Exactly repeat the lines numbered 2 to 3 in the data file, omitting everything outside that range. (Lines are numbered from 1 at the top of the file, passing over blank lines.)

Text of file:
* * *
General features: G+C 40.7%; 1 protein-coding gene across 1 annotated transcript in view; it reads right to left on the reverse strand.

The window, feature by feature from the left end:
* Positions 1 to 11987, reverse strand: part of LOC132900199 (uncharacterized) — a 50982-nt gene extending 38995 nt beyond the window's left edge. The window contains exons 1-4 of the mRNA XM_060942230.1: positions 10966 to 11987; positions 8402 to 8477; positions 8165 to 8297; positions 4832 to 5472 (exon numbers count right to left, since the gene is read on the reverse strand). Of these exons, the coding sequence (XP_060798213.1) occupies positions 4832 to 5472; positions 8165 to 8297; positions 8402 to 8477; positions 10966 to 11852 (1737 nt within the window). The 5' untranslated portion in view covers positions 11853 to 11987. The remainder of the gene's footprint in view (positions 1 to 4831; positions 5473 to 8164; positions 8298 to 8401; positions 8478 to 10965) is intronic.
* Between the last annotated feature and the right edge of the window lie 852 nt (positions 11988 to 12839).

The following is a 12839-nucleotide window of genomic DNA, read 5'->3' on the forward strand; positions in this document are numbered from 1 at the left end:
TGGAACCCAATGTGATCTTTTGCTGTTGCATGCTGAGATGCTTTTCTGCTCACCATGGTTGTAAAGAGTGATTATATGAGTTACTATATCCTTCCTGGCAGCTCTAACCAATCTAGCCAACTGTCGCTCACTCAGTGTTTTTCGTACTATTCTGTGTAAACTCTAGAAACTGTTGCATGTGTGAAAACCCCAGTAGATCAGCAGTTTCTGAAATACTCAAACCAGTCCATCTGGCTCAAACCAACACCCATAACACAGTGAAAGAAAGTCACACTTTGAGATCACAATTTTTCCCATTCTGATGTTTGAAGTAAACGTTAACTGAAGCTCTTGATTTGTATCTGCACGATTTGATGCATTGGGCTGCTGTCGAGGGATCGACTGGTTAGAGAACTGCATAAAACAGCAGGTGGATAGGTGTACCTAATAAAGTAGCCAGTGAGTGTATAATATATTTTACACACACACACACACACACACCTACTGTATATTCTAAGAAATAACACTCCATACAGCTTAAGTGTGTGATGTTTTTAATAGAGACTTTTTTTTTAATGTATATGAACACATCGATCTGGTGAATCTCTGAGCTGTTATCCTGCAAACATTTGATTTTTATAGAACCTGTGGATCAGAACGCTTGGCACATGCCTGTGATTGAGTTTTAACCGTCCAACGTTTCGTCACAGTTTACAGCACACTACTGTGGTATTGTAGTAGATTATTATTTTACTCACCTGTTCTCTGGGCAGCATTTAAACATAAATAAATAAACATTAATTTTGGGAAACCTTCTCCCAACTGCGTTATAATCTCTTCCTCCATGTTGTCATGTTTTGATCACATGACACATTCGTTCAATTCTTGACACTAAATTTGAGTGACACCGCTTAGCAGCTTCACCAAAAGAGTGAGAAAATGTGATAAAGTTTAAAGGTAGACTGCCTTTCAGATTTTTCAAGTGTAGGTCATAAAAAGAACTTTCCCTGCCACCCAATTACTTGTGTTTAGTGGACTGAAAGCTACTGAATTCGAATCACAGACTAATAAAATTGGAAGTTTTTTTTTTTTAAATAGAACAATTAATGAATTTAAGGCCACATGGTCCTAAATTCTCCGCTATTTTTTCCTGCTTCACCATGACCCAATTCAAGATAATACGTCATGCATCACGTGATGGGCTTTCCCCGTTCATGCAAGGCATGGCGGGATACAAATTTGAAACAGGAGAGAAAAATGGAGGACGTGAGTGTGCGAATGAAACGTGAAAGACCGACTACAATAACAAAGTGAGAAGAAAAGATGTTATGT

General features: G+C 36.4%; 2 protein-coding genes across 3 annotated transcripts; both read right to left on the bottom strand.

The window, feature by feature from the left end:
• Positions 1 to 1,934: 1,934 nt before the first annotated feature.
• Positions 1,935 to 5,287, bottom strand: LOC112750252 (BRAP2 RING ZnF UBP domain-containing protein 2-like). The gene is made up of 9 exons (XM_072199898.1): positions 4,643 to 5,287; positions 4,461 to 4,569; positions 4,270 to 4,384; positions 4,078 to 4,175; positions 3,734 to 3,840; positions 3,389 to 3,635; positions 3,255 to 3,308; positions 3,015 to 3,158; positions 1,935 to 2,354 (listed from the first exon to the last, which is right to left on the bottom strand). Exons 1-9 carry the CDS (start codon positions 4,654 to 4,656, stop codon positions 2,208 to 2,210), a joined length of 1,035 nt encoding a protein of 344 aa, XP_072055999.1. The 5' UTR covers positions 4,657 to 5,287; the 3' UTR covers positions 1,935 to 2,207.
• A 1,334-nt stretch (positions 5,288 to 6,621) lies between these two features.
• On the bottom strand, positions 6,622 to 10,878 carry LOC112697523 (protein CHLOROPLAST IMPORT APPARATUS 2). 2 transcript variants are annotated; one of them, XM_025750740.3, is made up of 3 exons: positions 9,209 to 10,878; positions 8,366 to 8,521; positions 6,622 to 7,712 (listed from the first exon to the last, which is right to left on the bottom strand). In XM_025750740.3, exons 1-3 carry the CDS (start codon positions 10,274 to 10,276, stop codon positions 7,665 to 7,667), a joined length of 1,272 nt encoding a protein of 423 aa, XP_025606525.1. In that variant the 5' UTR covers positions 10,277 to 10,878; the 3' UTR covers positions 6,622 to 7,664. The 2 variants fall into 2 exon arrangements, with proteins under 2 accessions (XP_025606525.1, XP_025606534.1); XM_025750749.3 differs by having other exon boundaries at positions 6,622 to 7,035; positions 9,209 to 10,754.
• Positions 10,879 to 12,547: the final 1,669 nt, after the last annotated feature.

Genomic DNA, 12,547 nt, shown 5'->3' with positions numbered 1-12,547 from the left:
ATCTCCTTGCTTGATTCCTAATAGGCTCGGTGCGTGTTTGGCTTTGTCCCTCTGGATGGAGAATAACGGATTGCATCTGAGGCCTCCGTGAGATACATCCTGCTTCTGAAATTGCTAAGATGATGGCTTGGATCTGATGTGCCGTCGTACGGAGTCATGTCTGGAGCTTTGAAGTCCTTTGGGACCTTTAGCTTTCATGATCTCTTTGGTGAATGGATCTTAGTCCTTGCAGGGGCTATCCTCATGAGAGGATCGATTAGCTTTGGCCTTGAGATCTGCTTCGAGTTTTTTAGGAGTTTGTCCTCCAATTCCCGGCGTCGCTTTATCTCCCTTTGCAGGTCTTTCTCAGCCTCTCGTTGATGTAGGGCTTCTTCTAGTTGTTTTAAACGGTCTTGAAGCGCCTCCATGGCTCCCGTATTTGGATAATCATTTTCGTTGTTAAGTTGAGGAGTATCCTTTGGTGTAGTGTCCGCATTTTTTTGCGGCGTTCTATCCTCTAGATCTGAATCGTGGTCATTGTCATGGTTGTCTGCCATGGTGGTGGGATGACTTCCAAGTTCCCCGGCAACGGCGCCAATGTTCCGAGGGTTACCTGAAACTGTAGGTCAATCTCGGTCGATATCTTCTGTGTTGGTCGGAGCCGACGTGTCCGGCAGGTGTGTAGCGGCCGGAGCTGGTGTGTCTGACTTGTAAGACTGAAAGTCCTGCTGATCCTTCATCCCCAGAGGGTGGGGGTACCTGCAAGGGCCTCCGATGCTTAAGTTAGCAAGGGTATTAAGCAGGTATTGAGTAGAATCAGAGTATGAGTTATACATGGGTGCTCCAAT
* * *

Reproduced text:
The window, feature by feature from the left end:
* Positions 1 to 11987, reverse strand: part of LOC132900199 (uncharacterized) — a 50982-nt gene extending 38995 nt beyond the window's left edge. The window contains exons 1-4 of the mRNA XM_060942230.1: positions 10966 to 11987; positions 8402 to 8477; positions 8165 to 8297; positions 4832 to 5472 (exon numbers count right to left, since the gene is read on the reverse strand). Of these exons, the coding sequence (XP_060798213.1) occupies positions 4832 to 5472; positions 8165 to 8297; positions 8402 to 8477; positions 10966 to 11852 (1737 nt within the window). The 5' untranslated portion in view covers positions 11853 to 11987. The remainder of the gene's footprint in view (positions 1 to 4831; positions 5473 to 8164; positions 8298 to 8401; positions 8478 to 10965) is intronic.